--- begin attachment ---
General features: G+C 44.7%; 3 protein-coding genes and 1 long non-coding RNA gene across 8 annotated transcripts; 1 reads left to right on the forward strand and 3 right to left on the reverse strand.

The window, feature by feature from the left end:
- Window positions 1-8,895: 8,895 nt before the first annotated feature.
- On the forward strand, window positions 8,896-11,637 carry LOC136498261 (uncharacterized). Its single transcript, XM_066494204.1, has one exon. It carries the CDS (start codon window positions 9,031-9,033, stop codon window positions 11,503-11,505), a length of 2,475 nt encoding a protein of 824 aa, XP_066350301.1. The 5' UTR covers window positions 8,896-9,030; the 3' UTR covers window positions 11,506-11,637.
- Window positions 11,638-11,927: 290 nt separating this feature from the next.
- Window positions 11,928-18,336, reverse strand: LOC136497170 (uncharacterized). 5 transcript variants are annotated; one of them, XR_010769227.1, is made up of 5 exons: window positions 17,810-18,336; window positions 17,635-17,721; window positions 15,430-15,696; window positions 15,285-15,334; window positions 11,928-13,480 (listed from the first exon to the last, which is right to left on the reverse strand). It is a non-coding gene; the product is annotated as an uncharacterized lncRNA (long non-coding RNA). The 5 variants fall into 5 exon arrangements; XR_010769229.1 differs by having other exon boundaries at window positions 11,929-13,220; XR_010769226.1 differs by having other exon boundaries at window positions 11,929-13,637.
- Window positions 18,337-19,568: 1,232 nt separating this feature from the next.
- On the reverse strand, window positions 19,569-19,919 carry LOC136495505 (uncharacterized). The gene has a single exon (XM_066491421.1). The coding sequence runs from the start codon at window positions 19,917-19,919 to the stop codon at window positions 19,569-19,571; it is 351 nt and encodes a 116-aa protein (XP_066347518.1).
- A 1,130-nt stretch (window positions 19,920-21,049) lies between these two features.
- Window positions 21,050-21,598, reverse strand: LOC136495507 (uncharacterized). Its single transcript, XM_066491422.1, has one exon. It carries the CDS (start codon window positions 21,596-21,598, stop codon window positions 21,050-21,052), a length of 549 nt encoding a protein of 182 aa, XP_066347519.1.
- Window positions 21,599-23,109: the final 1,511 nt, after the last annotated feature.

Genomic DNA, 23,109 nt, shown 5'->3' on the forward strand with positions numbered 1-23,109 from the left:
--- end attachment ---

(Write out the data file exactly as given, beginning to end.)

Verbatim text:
General features: G+C 44.7%; 3 protein-coding genes and 1 long non-coding RNA gene across 8 annotated transcripts; 1 reads left to right on the forward strand and 3 right to left on the reverse strand.

The window, feature by feature from the left end:
- Window positions 1-8,895: 8,895 nt before the first annotated feature.
- On the forward strand, window positions 8,896-11,637 carry LOC136498261 (uncharacterized). Its single transcript, XM_066494204.1, has one exon. It carries the CDS (start codon window positions 9,031-9,033, stop codon window positions 11,503-11,505), a length of 2,475 nt encoding a protein of 824 aa, XP_066350301.1. The 5' UTR covers window positions 8,896-9,030; the 3' UTR covers window positions 11,506-11,637.
- Window positions 11,638-11,927: 290 nt separating this feature from the next.
- Window positions 11,928-18,336, reverse strand: LOC136497170 (uncharacterized). 5 transcript variants are annotated; one of them, XR_010769227.1, is made up of 5 exons: window positions 17,810-18,336; window positions 17,635-17,721; window positions 15,430-15,696; window positions 15,285-15,334; window positions 11,928-13,480 (listed from the first exon to the last, which is right to left on the reverse strand). It is a non-coding gene; the product is annotated as an uncharacterized lncRNA (long non-coding RNA). The 5 variants fall into 5 exon arrangements; XR_010769229.1 differs by having other exon boundaries at window positions 11,929-13,220; XR_010769226.1 differs by having other exon boundaries at window positions 11,929-13,637.
- Window positions 18,337-19,568: 1,232 nt separating this feature from the next.
- On the reverse strand, window positions 19,569-19,919 carry LOC136495505 (uncharacterized). The gene has a single exon (XM_066491421.1). The coding sequence runs from the start codon at window positions 19,917-19,919 to the stop codon at window positions 19,569-19,571; it is 351 nt and encodes a 116-aa protein (XP_066347518.1).
- A 1,130-nt stretch (window positions 19,920-21,049) lies between these two features.
- Window positions 21,050-21,598, reverse strand: LOC136495507 (uncharacterized). Its single transcript, XM_066491422.1, has one exon. It carries the CDS (start codon window positions 21,596-21,598, stop codon window positions 21,050-21,052), a length of 549 nt encoding a protein of 182 aa, XP_066347519.1.
- Window positions 21,599-23,109: the final 1,511 nt, after the last annotated feature.

Genomic DNA, 23,109 nt, shown 5'->3' on the forward strand with positions numbered 1-23,109 from the left: